Gatekeeping the safeguarders
We should put children before ideological conflict
Was David Icke right — are politicians unfeeling space lizards in human suits? Last week, when MPs on the Women and Equalities Select Committee (WESC) were told repeatedly that children are being groomed into dangerous sexual practices by unregulated Relationships and Sex Education providers (SRE), they didn’t so much as blink. During the hearing led by Labour’s Kate Osborne MP, members (with the honourable exception of Conservative Mark Jenkinson MP) barely contained their derision for the campaigners who were attempting to warn them.
Moral judgement must only be reserved for judgement itself
The first to address the WESC was Safe Schools Alliance spokeswoman, Tanya Carter. She carefully explained to Carolyn Harris MP, who is also Deputy Leader of Welsh Labour, that there is no central register for people who deliver SRE. This apparently was a surprise to Harris. Alongside Lottie Moore of Policy Exchange and Lucy Marsh of the Family Education Trust, Carter further enlightened Harris that parents often have to fight to view the materials being taught to their children by private providers who are chosen by schools and paid for from their budgets.
Carter explained that both unscientific notions about gender identity and a pornography inspired “sex positive” approach were being pushed in classrooms across the UK. This stigma-banishing doctrine holds that so long as consent is given, sexual partners can be tortured and beaten, and moral judgement must only be reserved for judgement itself. On occasion egregious examples have burst through onto the pages of newspapers, such as when children were taught by a drag queen there were 73 genders and another when girls were informed that prostitution is a “rewarding job”.
Safe Schools Alliance (SSA) asked that their analysis of international “sexuality education” be circulated ahead of the meeting. When Osborne was asked whether she’d found the time to read it, she snapped, “You’re here to answer questions, not ask them.”
The report, which Osborne declined to confirm that she had read, carefully traces current trends in British classrooms to WHO and UNESCO. Disturbingly, WHO guidance says that children aged four and under should be taught about “enjoyment and pleasure when touching one’s own body, early childhood masturbation”. SSA argues that UNESCO and WHO advocate for “children’s sexual rights” in line with the tenets of Queer Theory. The concept of age appropriateness has been replaced with “developmental” appropriateness, and the concerns of families are high-handedly dismissed as an impediment to children’s sexual liberation. What has been revealed by SSA is a global sex education agenda that would’ve been warmly welcomed by the Paedophile Information Exchange.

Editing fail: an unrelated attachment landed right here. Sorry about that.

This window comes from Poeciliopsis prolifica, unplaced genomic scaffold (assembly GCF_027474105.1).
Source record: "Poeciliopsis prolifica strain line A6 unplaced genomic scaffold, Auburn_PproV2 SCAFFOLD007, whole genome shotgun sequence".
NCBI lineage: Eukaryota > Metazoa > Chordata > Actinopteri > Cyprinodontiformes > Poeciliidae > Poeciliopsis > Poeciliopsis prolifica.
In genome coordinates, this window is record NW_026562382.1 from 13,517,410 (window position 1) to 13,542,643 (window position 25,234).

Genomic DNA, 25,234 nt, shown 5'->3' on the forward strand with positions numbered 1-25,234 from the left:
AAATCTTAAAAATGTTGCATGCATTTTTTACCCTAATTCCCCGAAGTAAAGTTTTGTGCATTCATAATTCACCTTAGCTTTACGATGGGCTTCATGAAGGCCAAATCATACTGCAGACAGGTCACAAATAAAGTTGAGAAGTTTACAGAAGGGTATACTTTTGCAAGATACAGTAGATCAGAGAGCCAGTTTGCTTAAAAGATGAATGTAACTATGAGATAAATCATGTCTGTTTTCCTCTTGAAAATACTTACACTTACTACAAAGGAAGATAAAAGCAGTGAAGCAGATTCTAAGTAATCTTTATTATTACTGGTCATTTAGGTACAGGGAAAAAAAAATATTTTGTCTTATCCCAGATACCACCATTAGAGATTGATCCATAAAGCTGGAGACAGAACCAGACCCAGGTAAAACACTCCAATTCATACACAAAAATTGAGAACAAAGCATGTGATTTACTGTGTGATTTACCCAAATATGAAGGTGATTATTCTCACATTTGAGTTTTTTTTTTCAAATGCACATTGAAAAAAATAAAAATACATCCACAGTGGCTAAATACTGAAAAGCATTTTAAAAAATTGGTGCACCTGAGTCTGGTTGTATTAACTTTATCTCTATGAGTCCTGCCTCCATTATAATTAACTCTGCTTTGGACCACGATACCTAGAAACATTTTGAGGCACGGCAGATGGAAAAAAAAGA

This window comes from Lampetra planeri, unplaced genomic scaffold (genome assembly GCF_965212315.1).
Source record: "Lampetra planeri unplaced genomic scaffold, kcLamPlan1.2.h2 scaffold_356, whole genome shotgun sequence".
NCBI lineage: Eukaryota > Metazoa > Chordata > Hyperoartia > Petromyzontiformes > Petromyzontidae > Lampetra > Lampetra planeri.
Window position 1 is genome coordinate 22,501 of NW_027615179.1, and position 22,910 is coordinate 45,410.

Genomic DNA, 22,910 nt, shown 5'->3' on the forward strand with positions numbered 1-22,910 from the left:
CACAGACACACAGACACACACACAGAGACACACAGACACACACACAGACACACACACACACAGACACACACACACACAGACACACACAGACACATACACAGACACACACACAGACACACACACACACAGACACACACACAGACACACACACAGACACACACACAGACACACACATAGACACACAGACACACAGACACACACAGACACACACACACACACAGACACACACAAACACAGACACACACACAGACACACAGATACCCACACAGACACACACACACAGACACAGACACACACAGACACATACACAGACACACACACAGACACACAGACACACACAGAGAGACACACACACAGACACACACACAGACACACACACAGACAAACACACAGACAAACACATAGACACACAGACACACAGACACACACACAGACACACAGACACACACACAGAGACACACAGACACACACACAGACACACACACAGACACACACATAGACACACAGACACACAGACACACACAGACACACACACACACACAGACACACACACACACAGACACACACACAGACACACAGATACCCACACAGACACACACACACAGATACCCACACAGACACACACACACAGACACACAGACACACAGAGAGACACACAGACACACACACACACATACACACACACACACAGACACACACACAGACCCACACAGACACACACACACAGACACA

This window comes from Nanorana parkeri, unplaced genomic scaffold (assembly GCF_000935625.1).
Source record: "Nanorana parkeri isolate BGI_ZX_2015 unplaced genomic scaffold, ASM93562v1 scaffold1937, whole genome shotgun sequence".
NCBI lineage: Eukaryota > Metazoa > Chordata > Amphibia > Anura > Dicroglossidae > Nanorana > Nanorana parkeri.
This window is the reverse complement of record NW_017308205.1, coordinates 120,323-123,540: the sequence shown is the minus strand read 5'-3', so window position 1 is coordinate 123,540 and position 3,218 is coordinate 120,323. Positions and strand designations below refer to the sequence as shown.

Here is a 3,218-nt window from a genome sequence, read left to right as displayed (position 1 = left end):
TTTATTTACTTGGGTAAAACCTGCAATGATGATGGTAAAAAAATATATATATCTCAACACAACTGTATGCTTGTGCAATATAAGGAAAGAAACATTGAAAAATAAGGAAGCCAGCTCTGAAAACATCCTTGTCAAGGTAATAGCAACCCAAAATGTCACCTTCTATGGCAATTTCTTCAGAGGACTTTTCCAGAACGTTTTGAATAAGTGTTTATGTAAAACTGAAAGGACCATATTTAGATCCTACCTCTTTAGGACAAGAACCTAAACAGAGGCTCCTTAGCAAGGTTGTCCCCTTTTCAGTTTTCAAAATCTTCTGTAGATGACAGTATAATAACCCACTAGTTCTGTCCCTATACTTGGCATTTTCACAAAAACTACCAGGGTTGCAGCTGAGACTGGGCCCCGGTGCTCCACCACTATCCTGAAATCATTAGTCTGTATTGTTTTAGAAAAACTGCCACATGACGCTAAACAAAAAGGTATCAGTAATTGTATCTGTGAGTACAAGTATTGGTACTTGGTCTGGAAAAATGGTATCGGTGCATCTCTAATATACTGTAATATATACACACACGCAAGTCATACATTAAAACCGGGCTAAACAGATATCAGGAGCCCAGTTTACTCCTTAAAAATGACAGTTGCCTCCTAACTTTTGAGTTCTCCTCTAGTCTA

When she might’ve been considering the implications of the 63-page report, it seems Osborne instead planned which of her own questions from the meeting would go down well on social media. The member for Jarrow took the opportunity to reference her entry into social justice activism as a campaigner against Section 28 of Local Government Act (1988) — the infamous legislation which effectively banned teachers from telling kids same-sex attraction is natural and normal. A clip of this was then shared on Twitter. Tellingly, Carter’s response, where she explained at length about the pressures faced by her lesbian daughter thanks to the embedding of trans ideology in schools, was not shared. The presumption underpinning the question seemed to be that the three women warning about safeguarding failures must be bigoted homophobes.
The emerging RSE industry insists that there is nothing to see
Osborne and Harris looked at the campaigners who were there to warn them about failures in child safeguarding as if they were the immaculately conceived spawn of Mary Whitehouse and preacher Billy Graham. In that perception the politicians are perhaps supported by many in the emerging RSE industry, representatives of which spoke later in the meeting to insist that there was nothing to see. Indeed, one panel member, Dr Sophie King-Hill, senior fellow of health services management at the University of Birmingham, was at pains to point out “putting parameters on sex education is, for me, incredibly dangerous”. This, she reasoned, is so that if a child shows others extreme pornography, it will be easier for teachers to talk to them about it.
Yet this year alone reports by the New Social Covenant Unit, Policy Exchange and Civitas, have sought to raise the alarm about dangerous and inappropriate RSE being delivered in schools. Arguably, the window of opportunity where directing sexualised content to children is recognised as harmful is closing; a generation are now entering the workforce who have been brought-up in a pornography saturated world.
From Channel 4’s Naked Education programme, where adults flashed kids under the dubious fig leaf of “learning”, to twerking drag queens in children’s libraries, inappropriate materials are too often being actively presented to children.
When hearing a child is at risk, the reaction of a normal person would be to help. No sane adult with a working moral compass would decline because they thought they didn’t share the same beliefs as the person raising the alarm. In effect, this is exactly what members of the WESC did last week. Rather than judging those who apparently believe children need to know about BDSM, Osborne and her political allies sneered at the women who dared to blow the whistle.
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